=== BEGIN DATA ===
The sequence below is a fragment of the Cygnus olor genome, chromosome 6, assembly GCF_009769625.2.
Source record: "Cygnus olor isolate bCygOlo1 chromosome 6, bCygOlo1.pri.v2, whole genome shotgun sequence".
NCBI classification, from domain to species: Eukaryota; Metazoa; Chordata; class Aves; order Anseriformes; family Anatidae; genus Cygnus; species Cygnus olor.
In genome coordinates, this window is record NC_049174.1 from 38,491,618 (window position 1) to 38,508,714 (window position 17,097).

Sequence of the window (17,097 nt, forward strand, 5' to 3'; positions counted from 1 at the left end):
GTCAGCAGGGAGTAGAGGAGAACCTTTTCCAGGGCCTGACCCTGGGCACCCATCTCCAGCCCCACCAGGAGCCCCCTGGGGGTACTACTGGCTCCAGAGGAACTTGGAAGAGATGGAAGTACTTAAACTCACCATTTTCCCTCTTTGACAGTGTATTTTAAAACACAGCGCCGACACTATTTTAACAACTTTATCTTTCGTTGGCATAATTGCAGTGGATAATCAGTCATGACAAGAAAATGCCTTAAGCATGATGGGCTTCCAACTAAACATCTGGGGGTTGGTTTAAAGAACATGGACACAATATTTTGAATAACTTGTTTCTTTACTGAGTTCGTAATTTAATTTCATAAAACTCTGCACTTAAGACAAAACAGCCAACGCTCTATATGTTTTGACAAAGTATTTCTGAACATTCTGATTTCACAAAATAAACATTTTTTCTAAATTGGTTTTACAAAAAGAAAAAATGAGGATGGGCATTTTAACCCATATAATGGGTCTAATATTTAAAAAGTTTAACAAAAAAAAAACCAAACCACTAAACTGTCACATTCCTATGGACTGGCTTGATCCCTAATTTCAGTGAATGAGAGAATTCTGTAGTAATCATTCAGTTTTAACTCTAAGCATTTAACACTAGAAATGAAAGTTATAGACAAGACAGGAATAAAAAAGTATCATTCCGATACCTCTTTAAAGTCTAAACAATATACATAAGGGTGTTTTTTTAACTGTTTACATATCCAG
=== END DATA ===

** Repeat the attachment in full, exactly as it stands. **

The sequence below is a fragment of the Cygnus olor genome, chromosome 6, assembly GCF_009769625.2.
Source record: "Cygnus olor isolate bCygOlo1 chromosome 6, bCygOlo1.pri.v2, whole genome shotgun sequence".
NCBI classification, from domain to species: Eukaryota; Metazoa; Chordata; class Aves; order Anseriformes; family Anatidae; genus Cygnus; species Cygnus olor.
In genome coordinates, this window is record NC_049174.1 from 38,491,618 (window position 1) to 38,508,714 (window position 17,097).

Sequence of the window (17,097 nt, forward strand, 5' to 3'; positions counted from 1 at the left end):
GTCAGCAGGGAGTAGAGGAGAACCTTTTCCAGGGCCTGACCCTGGGCACCCATCTCCAGCCCCACCAGGAGCCCCCTGGGGGTACTACTGGCTCCAGAGGAACTTGGAAGAGATGGAAGTACTTAAACTCACCATTTTCCCTCTTTGACAGTGTATTTTAAAACACAGCGCCGACACTATTTTAACAACTTTATCTTTCGTTGGCATAATTGCAGTGGATAATCAGTCATGACAAGAAAATGCCTTAAGCATGATGGGCTTCCAACTAAACATCTGGGGGTTGGTTTAAAGAACATGGACACAATATTTTGAATAACTTGTTTCTTTACTGAGTTCGTAATTTAATTTCATAAAACTCTGCACTTAAGACAAAACAGCCAACGCTCTATATGTTTTGACAAAGTATTTCTGAACATTCTGATTTCACAAAATAAACATTTTTTCTAAATTGGTTTTACAAAAAGAAAAAATGAGGATGGGCATTTTAACCCATATAATGGGTCTAATATTTAAAAAGTTTAACAAAAAAAAAACCAAACCACTAAACTGTCACATTCCTATGGACTGGCTTGATCCCTAATTTCAGTGAATGAGAGAATTCTGTAGTAATCATTCAGTTTTAACTCTAAGCATTTAACACTAGAAATGAAAGTTATAGACAAGACAGGAATAAAAAAGTATCATTCCGATACCTCTTTAAAGTCTAAACAATATACATAAGGGTGTTTTTTTAACTGTTTACATATCCAG